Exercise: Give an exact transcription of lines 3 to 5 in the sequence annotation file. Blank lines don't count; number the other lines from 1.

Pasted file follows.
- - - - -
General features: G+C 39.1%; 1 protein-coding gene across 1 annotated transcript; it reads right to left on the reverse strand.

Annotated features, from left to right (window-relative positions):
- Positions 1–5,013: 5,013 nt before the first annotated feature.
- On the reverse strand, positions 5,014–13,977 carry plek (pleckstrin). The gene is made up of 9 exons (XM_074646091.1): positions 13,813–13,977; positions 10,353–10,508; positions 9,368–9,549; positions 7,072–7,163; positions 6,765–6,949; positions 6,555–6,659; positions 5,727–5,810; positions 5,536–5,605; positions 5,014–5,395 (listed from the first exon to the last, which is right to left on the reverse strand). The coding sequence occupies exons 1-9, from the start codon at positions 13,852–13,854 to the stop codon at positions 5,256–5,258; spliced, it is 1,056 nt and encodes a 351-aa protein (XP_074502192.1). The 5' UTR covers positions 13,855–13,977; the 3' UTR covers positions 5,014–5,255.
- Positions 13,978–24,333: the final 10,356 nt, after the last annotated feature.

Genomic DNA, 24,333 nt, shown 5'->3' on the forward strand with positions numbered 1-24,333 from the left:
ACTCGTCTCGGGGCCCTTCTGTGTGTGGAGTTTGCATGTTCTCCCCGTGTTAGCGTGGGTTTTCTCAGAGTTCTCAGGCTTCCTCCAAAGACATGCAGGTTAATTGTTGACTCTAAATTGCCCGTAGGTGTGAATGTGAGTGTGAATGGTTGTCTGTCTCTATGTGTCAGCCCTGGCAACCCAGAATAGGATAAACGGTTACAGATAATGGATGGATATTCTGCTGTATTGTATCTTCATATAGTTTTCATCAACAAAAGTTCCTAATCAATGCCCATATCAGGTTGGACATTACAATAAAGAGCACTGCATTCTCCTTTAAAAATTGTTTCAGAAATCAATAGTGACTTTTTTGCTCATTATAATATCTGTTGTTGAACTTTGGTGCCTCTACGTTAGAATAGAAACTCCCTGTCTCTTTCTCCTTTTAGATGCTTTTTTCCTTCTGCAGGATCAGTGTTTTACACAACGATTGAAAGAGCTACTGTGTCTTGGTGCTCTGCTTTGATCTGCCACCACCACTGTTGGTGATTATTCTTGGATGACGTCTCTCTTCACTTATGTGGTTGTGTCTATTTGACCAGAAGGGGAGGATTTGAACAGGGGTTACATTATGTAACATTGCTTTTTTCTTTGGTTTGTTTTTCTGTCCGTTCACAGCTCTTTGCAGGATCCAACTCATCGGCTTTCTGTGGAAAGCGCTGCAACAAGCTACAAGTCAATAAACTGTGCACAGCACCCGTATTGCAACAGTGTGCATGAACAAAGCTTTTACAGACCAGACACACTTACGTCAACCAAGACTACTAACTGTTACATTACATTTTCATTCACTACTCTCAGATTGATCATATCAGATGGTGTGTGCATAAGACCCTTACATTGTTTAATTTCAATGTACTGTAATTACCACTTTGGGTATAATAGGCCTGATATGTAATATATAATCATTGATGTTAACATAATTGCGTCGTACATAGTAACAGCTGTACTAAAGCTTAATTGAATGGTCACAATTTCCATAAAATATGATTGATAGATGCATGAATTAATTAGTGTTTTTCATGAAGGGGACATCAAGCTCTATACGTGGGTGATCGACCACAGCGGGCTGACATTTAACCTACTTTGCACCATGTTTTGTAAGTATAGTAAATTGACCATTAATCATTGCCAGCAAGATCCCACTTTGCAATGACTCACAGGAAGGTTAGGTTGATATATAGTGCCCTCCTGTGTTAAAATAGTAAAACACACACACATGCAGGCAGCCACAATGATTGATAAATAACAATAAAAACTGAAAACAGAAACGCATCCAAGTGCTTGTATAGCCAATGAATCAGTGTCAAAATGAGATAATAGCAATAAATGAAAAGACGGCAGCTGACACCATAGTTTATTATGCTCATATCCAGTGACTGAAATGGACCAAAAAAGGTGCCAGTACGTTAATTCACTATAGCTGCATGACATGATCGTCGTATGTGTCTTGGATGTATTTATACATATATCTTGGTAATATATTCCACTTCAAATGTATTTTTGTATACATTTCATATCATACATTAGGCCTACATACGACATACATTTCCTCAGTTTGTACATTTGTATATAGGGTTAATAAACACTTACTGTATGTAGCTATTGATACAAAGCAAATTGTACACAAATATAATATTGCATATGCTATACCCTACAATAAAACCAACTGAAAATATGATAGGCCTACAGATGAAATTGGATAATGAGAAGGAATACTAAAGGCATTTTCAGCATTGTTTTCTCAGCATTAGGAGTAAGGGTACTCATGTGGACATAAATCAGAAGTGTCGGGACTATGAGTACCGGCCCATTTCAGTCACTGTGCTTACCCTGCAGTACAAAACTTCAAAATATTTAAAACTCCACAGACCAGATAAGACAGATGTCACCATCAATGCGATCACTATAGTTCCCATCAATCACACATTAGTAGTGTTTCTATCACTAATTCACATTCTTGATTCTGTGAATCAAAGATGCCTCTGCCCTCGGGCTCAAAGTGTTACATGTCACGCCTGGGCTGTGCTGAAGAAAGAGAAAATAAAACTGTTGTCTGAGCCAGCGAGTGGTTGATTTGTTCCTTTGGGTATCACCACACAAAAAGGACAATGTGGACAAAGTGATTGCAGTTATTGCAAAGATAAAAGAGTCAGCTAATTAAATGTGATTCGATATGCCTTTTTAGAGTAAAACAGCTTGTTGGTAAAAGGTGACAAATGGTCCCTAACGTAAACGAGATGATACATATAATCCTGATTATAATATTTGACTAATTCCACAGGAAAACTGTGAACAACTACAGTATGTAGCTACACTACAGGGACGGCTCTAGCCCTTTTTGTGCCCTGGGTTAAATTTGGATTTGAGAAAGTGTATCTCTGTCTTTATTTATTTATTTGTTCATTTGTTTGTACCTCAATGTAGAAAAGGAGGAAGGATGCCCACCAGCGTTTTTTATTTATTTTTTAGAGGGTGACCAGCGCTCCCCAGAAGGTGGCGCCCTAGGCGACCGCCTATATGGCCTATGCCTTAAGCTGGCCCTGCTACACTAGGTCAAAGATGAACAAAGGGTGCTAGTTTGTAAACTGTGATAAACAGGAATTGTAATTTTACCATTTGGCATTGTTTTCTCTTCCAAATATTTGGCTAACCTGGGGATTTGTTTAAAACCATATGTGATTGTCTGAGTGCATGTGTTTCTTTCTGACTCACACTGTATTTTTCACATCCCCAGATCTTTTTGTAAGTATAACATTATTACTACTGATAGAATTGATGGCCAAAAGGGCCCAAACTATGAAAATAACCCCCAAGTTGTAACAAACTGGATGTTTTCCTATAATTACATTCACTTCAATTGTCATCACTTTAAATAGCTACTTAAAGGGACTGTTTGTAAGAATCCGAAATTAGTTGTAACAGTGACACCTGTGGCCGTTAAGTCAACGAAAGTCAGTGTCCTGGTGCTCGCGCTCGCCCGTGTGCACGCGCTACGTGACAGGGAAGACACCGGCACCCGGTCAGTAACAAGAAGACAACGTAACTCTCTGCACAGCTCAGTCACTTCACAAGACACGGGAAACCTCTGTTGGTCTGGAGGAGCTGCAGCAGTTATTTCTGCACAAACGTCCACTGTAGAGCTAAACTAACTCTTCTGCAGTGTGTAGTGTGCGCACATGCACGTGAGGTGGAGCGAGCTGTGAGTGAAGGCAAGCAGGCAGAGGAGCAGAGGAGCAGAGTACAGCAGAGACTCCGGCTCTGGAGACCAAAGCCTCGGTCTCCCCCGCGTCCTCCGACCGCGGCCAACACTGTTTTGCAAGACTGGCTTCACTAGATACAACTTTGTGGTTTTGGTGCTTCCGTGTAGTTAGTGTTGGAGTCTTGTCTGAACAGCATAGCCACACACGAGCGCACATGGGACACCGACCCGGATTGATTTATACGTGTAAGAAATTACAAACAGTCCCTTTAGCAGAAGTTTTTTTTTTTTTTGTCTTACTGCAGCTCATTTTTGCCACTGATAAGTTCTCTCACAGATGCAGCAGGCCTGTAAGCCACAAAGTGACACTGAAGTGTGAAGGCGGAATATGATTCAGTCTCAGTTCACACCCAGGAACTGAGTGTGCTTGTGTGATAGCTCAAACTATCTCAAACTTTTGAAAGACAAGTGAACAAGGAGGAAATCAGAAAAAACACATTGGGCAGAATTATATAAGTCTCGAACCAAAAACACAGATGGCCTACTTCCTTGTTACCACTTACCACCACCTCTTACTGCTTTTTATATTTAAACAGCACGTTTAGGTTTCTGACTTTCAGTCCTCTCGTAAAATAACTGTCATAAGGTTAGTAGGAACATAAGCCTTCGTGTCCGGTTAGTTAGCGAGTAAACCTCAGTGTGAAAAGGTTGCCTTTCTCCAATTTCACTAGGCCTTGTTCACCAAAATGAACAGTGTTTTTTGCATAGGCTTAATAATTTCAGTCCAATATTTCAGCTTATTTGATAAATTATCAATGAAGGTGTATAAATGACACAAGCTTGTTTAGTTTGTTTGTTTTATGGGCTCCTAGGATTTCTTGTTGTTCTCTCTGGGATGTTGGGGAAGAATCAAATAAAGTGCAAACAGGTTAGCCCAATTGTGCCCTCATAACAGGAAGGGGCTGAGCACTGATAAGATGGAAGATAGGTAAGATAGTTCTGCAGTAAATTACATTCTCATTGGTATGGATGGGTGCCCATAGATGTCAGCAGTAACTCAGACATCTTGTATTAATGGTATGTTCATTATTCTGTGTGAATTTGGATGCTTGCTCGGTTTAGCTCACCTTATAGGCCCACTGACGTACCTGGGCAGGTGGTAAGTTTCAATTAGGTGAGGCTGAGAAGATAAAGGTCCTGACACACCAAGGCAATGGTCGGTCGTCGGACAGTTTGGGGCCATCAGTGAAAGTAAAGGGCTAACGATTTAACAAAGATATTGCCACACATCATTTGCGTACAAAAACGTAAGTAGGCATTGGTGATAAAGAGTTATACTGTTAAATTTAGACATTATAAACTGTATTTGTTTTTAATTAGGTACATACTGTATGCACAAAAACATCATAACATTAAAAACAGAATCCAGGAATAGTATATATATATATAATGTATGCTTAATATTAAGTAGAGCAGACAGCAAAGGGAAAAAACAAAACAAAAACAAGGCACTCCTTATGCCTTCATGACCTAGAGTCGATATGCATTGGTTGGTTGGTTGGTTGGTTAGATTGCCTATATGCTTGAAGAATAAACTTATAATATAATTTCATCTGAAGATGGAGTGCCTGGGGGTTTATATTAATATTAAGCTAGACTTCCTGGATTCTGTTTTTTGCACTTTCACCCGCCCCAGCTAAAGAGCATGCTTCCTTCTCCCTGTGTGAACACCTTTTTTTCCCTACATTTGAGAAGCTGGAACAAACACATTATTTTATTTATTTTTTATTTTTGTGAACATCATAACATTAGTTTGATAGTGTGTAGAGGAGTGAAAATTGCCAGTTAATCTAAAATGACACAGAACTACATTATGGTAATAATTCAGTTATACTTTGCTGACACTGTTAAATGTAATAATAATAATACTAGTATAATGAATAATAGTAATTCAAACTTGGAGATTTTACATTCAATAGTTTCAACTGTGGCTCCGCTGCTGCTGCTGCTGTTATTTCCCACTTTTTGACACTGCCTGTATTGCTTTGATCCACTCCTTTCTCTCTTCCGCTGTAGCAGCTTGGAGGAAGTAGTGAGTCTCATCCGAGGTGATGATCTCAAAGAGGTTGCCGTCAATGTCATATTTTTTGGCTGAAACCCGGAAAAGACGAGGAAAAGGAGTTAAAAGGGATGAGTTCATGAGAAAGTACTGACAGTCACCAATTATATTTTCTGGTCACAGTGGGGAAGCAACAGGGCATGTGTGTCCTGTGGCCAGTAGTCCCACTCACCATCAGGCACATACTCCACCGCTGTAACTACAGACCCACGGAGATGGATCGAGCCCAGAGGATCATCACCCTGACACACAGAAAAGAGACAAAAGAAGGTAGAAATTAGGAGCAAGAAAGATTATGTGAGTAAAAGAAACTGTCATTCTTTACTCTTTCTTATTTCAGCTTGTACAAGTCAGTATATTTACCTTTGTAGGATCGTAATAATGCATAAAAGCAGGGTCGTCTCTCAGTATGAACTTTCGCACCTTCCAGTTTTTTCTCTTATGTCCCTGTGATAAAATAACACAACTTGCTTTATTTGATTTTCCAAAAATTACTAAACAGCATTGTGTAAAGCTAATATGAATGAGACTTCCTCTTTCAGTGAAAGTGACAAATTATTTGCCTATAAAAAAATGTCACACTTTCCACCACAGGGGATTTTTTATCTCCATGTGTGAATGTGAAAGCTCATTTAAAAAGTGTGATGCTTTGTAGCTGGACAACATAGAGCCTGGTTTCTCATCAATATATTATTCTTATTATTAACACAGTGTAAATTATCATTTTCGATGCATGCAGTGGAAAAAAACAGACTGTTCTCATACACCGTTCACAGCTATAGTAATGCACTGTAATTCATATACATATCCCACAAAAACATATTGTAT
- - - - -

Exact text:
- Positions 1–5,013: 5,013 nt before the first annotated feature.
- On the reverse strand, positions 5,014–13,977 carry plek (pleckstrin). The gene is made up of 9 exons (XM_074646091.1): positions 13,813–13,977; positions 10,353–10,508; positions 9,368–9,549; positions 7,072–7,163; positions 6,765–6,949; positions 6,555–6,659; positions 5,727–5,810; positions 5,536–5,605; positions 5,014–5,395 (listed from the first exon to the last, which is right to left on the reverse strand). The coding sequence occupies exons 1-9, from the start codon at positions 13,852–13,854 to the stop codon at positions 5,256–5,258; spliced, it is 1,056 nt and encodes a 351-aa protein (XP_074502192.1). The 5' UTR covers positions 13,855–13,977; the 3' UTR covers positions 5,014–5,255.
- Positions 13,978–24,333: the final 10,356 nt, after the last annotated feature.